Ten Thousand Hours

You have no idea how long these lizards practiced.

You have no idea how long these lizards practiced.

The 2008 book The Outliers presented the theory that it takes 10,000 hours of practice to become an expert at something.  The author, Malcolm Gladwell, was already bad enough at including qualifiers (he quotes a neurologist saying “No one has yet found a case in which true world-class expertise was accomplished in less time”*), but the idea has filtered into our internet articles and Macklemore lyrics in its most basic form: To be good at something, you must practice it for 10,000 hours.  Period.  And this idea needs to go away.

Seeing as I’m not sitting on a pile of sociological data, I’m not going to focus on whether this theory is true in an objective sense (spoiler: it isn’t; check out this article for the short explanation and this article for the mathy one)**, but rather on the take-home message.  At heart, it’s nothing but another “secret to success,” the sort of idea that people gravitate to because they want a formula that they can follow that will guarantee that they will get ahead.  This one is more realistic and constructive than most–and also harder to disprove–because at least it revolves around hard work rather than something silly like having the right attitude (and, consequently, few people are going to practice for 10,000 hours just to test the theory).  But the fact remains: There is no secret to success and 10,000 hours of practice isn’t going to guarantee it.


These dogs weren’t BORN with synchronized hovering skills.

There are two sides to this idea, one harmless and one not.  The first side is “If you don’t practice for 10,000 hours, you won’t become successful.”  This sounds like it could be true, though of course it isn’t (we probably all know someone ridiculously talented or ridiculously lucky who succeeded with no apparent effort at all).  The worst possible outcome here is someone gifted enough to be lazy instead choosing to work hard, though, so I’ll give it a pass.

The other side is “If you practice for 10,000 hours, you will become successful.”  This idea is both clearly untrue and clearly harmful.  Gladwell’s oft-repeated example that the Beatles chalked up 10,000 hours playing in the clubs of Hamburg is misleading; as Paul McCartney points out, plenty of other bands played just as many hours in those clubs and didn’t become the Beatles.  But the narrative leads to the conclusion that, if you get the requisite amount of practice, you will become successful, and that if you aren’t successful, it’s because you’ve failed to practice enough.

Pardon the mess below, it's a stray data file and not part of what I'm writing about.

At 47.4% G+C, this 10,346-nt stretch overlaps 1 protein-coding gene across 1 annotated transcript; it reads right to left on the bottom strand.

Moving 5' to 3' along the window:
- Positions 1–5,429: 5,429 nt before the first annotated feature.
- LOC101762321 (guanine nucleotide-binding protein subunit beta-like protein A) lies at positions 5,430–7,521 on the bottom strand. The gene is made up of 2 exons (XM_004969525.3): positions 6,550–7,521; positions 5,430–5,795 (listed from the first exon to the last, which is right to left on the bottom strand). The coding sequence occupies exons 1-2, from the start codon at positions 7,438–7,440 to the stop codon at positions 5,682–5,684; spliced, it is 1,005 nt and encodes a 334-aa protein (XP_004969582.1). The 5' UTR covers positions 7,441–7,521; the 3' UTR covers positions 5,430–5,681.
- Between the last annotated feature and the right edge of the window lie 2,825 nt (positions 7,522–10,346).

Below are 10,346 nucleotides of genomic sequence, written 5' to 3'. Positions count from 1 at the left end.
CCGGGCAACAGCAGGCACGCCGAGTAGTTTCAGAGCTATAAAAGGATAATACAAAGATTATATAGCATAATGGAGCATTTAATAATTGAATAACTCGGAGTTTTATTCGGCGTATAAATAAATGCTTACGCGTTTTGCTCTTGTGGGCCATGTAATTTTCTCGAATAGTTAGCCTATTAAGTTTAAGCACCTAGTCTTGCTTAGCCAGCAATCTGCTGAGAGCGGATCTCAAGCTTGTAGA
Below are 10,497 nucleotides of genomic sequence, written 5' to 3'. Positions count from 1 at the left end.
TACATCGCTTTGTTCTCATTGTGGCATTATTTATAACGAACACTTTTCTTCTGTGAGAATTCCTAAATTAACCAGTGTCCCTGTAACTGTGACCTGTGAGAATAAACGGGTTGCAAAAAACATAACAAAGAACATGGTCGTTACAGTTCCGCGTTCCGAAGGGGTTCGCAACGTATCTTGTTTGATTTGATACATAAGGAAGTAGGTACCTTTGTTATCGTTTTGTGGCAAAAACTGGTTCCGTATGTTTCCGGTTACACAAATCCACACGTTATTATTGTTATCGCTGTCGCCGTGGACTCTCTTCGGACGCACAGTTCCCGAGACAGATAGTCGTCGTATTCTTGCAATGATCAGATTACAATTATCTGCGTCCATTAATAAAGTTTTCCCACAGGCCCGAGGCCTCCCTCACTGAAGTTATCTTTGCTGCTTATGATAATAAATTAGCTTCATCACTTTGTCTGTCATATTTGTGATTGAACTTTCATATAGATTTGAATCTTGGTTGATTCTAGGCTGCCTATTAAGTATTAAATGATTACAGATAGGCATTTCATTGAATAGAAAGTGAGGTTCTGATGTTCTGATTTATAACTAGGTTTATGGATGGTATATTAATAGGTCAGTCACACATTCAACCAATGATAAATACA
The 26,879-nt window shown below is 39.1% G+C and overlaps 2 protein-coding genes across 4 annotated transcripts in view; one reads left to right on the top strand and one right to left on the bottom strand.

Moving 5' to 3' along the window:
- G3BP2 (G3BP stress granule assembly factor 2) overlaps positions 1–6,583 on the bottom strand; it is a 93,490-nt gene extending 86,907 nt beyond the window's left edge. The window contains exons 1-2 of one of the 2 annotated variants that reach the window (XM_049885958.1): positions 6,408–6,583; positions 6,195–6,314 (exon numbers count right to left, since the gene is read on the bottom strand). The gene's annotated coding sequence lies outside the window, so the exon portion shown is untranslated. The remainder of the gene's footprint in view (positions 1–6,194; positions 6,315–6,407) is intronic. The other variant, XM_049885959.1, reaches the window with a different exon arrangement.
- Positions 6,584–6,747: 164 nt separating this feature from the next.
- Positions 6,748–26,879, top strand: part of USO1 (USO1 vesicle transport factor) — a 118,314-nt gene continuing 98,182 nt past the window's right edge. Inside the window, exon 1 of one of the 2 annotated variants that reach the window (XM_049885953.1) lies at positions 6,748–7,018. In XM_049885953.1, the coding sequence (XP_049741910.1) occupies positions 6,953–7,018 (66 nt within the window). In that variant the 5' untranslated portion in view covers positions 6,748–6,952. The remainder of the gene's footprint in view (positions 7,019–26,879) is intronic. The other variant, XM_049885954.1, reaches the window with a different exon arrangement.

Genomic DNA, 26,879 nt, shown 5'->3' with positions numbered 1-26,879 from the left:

It takes years to become a master of disguise.

It takes years to become a master of disguise.

So in the end, the 10,000 hour theory becomes just another way of framing the world as a meritocracy.  After all, you wouldn’t begrudge someone success if they spent a decade of hard work to achieve it, would you?  Since success is defined as the result of many hours of work, one’s success is sufficient proof of one’s hard work and, therefore, one’s deserving of that success.  Conversely, one’s lack of success is proof that one didn’t put in enough practice, so there’s no real possibility of injustice and no reason to ever regret an outcome.

Let’s not miss the forest for the trees: Practice is good.  Practicing a skill for many hours will almost certainly make you improve.  Practice is often a component of success.  But so are inherent talent, cronyism, extenuating circumstances, and plain luck.  There is no secret to success because there’s a limited amount of it.  We can’t all become famous rock stars, billionaire magnates, or high-ranking politicians, and who does or doesn’t make it into these roles will never be deterministic, let alone dependent on a single factor, 10,000 hours or otherwise.

*Here’s one.  That took me seconds to find.

*Since I’m a scientist, I’ll at least point out a few uncontrolled variables: Are people more likely to enjoy something they tend to be good at, and therefore more likely to spend a lot of time on it?  Do people tend to quit something when they realize they’re no good at it, and therefore fail to reach the 10,000 hour threshold?  What about kids who were forced to take up something they didn’t want to do, and therefore had no interest in either practicing or being good?

Images found here, here, and here.


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